I came to weaving late in my life. As a child I thought I would become an academic; that was the family business and I grew up on a college campus. I had very clear visions of me sitting in an office with wall-sized bookshelves on at least two sides and a twin-bed-sized dark wooden desk.

But now I live in a town without a university. And a strange place this is. What you need to understand is New Zealand is an extremely forgiving country to someone coming from an "old" country like myself; anyone can have a go at just about anything regardless of training, family background or other inherited baggage, and in Nelson, arts and crafts are all around, constantly seducing me to the colorful side.

Having enjoyed a few warps as a hobby weaver, I had hoped to sell my work eventually, but life interfered and I took this step earlier than I had planned. I attended small business seminars, I did market research, I made short-, mid-, and long-term plans, color-coordinated checklists and Gantt charts. And made To Do lists; notebooks of To Do lists.

And I wove. Weaving itself was fun, and considering where I started, I improved with every warp. But becoming a weaver was a different game. I was basing my new life on the familiar system of Gantt charts and To Do lists: weave an average of x pieces in y weeks; make $z sale every quarter, or roughly $z*3 by Year End. Slow was not good, and experimenting to improve designs could interfere with the plans. I had faith my improvements would come in direct proportion to the number of pieces I wove. Well, almost.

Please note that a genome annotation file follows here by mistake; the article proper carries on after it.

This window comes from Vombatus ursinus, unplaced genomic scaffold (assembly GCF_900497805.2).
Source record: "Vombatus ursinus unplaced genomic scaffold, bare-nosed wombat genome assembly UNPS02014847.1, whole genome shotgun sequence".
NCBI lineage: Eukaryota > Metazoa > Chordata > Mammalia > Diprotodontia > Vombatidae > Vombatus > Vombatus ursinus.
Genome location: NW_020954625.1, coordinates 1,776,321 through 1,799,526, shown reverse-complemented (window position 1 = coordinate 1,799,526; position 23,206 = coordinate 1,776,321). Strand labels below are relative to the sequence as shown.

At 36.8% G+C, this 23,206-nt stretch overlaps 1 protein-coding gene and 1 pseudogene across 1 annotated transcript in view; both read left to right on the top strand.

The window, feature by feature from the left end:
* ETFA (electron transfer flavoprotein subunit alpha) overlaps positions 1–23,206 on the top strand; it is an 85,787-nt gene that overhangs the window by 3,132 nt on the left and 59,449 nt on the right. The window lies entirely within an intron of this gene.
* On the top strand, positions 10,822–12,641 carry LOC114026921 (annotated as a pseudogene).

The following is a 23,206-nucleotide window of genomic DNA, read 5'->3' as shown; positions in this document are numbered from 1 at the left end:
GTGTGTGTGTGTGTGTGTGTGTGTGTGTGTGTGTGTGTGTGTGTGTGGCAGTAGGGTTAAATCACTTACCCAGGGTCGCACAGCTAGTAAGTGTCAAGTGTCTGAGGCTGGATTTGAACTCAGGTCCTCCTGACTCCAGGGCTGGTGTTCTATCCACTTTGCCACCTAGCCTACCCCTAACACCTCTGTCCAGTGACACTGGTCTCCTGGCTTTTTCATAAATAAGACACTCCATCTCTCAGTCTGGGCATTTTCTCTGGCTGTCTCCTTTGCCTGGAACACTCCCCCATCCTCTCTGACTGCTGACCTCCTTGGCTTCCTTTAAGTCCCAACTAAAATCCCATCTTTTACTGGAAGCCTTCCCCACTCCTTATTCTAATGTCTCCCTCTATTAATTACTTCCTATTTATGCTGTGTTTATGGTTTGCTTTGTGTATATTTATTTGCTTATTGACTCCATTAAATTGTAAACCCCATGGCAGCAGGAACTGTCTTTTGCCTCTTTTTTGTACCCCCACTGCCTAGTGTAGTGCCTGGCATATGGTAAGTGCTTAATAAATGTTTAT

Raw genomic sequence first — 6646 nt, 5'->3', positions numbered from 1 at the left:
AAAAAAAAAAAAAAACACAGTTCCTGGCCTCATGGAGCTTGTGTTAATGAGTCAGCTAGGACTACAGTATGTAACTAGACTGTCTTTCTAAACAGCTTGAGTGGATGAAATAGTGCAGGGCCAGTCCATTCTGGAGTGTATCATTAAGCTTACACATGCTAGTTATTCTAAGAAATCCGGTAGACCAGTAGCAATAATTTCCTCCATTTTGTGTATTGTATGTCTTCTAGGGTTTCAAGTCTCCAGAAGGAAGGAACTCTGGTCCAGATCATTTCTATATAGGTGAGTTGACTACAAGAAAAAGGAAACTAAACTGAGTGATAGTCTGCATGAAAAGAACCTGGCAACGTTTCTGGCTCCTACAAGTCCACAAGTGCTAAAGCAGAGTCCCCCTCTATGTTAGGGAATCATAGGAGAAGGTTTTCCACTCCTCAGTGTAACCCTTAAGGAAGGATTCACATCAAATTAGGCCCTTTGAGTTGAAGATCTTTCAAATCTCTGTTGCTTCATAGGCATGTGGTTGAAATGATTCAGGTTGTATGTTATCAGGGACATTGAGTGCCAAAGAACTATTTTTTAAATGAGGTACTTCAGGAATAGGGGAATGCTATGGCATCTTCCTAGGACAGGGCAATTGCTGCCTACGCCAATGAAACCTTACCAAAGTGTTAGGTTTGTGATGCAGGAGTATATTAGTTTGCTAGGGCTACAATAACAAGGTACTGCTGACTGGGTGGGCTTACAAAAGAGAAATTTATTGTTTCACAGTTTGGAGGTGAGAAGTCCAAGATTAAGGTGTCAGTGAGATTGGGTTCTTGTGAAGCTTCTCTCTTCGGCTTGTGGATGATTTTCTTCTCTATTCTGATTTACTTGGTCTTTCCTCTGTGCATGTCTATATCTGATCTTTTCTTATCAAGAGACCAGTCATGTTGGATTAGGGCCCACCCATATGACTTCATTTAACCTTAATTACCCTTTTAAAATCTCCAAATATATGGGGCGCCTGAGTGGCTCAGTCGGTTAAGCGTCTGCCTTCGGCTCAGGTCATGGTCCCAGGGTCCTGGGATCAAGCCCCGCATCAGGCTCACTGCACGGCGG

That I wove was itself a secret for a long time and I didn't show anyone my work. On 5 February 2001, 10 minutes before attending my first ever weaving workshop, I was left standing in a Blenheim church car park, watching Ben's Pajero heading back west, feeling worse than a kid on his first day of school. This was my day of reckoning, my coming out.

For a few years, when I ran into former work colleagues, I cautiously said I was "trying to be a weaver." I was trying to learn what kind of a life a weaver lives, not just weaving, studying colors, studying design, or learning to draw, but the other stuff. I even lived the tree months of Julia Cameron's The Artist's Way. Then I stopped going to marketing classes.

After six years, I haven't yet found out what a weaver's life is, but I know weaving is slow, and I can't live by the plans, at least not the ones I created back then. I need time to observe, to see, and be inspired. I need to allow myself to be reactive as well as proactive. I need to play more with colors and textures, and not put on a warp knowing exactly what is coming off it. And weave more.

And I need to allow myself to call me a weaver, because in this journey, there is no Commencement, there is no Diploma, I won't have letters at the end of my name to say I have arrived. I am a weaver because I weave.


Randy Revisited on Christmas Day